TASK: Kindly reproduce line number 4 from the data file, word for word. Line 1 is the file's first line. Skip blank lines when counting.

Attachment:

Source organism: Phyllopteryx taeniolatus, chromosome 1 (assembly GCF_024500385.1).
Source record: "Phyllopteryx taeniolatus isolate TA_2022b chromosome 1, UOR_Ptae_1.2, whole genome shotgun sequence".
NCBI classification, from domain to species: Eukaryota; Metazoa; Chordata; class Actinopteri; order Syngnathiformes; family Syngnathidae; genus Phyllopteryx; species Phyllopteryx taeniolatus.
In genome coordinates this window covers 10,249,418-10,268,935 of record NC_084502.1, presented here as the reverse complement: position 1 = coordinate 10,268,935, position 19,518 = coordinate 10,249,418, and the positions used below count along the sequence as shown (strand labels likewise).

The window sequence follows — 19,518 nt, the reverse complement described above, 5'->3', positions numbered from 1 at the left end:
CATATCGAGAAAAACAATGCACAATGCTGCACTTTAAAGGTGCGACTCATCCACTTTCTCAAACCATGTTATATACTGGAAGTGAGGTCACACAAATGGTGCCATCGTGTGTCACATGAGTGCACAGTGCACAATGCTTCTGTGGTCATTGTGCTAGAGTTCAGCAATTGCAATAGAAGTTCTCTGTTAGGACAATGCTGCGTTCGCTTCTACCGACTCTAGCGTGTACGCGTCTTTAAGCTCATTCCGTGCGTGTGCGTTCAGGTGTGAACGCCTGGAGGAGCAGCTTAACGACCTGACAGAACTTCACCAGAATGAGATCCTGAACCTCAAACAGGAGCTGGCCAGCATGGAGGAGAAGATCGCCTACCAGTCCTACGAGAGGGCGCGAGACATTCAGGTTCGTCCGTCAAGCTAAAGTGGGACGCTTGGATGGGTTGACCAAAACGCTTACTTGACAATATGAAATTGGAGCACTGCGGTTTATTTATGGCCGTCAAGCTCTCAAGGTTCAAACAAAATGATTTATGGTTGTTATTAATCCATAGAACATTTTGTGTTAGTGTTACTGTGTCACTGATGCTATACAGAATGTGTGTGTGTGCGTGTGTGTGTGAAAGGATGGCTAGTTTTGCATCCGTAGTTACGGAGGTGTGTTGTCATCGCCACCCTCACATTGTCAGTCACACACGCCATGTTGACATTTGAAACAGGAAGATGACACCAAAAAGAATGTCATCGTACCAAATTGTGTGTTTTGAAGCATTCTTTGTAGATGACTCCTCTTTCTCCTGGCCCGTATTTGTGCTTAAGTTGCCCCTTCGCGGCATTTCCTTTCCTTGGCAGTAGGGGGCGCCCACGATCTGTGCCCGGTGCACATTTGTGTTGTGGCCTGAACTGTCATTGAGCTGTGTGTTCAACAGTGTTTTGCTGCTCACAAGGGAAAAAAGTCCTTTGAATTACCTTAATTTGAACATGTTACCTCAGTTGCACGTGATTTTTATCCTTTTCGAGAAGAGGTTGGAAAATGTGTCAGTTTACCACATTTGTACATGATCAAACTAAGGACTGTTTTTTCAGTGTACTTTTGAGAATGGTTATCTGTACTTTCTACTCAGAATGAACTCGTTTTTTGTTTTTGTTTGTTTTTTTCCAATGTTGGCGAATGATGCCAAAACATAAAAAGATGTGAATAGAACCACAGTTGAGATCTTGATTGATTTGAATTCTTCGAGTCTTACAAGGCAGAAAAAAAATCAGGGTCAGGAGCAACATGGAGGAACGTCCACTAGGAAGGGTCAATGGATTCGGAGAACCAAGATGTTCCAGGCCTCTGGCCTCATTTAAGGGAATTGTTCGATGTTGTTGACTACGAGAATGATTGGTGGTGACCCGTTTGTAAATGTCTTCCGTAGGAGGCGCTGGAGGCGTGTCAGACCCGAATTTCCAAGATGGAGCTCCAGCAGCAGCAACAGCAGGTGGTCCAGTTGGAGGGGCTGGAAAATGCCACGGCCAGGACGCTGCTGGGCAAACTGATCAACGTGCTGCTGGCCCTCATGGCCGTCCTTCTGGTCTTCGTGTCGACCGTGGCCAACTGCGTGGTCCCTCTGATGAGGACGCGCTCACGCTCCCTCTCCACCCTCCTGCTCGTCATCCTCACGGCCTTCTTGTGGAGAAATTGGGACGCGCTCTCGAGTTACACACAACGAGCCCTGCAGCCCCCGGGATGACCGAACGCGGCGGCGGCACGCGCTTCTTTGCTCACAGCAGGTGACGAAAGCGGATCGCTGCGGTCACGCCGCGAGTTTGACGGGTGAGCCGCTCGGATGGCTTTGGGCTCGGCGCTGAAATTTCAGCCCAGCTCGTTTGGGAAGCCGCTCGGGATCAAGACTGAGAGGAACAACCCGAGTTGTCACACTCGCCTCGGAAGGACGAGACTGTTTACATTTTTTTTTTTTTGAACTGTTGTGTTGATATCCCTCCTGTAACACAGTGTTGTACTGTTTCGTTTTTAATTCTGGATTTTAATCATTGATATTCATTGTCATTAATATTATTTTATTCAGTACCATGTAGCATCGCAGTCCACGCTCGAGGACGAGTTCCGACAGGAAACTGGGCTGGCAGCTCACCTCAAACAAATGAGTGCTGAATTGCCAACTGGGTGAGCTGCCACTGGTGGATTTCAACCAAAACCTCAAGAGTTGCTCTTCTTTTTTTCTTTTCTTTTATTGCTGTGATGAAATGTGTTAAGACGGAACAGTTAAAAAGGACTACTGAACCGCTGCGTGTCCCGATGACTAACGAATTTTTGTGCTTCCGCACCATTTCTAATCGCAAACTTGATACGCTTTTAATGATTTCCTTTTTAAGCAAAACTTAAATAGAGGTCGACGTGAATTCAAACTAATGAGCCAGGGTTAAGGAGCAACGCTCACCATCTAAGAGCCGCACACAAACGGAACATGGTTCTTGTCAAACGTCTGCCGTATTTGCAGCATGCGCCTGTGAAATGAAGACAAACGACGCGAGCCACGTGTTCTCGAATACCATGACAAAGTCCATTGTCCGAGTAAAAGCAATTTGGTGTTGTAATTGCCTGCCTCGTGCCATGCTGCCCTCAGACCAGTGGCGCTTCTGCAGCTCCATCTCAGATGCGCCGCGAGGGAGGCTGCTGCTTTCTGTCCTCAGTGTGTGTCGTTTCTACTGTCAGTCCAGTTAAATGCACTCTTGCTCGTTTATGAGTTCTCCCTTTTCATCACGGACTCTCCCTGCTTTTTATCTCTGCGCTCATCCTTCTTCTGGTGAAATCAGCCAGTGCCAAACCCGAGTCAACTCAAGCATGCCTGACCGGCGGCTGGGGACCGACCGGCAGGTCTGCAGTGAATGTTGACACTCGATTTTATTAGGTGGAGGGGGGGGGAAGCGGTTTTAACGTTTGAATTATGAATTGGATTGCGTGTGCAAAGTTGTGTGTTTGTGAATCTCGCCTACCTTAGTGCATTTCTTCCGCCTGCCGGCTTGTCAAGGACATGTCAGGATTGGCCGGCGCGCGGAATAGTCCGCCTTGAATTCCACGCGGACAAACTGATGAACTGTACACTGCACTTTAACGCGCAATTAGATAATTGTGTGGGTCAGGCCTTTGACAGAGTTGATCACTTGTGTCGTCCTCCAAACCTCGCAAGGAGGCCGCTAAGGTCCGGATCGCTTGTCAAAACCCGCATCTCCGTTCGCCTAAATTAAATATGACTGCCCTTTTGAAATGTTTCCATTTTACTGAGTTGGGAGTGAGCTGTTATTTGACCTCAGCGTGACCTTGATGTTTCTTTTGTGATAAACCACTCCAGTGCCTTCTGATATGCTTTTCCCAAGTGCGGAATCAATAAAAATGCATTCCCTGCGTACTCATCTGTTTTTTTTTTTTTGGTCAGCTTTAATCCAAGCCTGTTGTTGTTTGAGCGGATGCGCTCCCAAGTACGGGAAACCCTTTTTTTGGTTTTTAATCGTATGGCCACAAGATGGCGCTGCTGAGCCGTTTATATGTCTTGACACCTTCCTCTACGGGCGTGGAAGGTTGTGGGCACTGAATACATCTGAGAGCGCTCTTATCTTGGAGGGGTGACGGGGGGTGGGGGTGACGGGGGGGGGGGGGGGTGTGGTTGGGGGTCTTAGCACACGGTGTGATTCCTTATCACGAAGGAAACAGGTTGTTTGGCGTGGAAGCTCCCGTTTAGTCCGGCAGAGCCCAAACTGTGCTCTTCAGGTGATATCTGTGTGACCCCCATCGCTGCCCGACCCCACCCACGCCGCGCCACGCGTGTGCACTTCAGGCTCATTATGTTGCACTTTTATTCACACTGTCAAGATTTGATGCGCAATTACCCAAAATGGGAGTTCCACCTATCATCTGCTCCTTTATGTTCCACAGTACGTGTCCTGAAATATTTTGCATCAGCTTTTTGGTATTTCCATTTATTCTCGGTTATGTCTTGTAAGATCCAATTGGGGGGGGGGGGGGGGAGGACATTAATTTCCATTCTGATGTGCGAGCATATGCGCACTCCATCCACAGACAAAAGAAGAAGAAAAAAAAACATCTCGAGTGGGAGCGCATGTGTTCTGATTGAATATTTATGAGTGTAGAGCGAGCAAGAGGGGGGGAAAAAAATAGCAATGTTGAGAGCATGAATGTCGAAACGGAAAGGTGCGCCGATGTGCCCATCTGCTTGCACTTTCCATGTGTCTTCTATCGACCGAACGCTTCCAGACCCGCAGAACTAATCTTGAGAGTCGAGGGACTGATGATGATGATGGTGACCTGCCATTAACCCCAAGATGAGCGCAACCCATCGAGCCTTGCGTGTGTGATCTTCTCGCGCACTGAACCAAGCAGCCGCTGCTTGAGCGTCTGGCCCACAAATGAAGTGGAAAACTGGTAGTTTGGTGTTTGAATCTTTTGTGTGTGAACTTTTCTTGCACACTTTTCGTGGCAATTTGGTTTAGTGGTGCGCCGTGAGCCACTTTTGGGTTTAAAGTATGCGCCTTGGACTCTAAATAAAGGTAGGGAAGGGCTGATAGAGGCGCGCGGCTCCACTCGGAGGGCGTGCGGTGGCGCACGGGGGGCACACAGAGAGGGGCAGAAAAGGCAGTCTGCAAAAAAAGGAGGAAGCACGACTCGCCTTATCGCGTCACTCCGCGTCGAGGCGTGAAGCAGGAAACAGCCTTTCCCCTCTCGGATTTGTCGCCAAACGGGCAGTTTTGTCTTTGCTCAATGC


In genome coordinates this window covers 10,249,418-10,268,935 of record NC_084502.1, presented here as the reverse complement: position 1 = coordinate 10,268,935, position 19,518 = coordinate 10,249,418, and the positions used below count along the sequence as shown (strand labels likewise).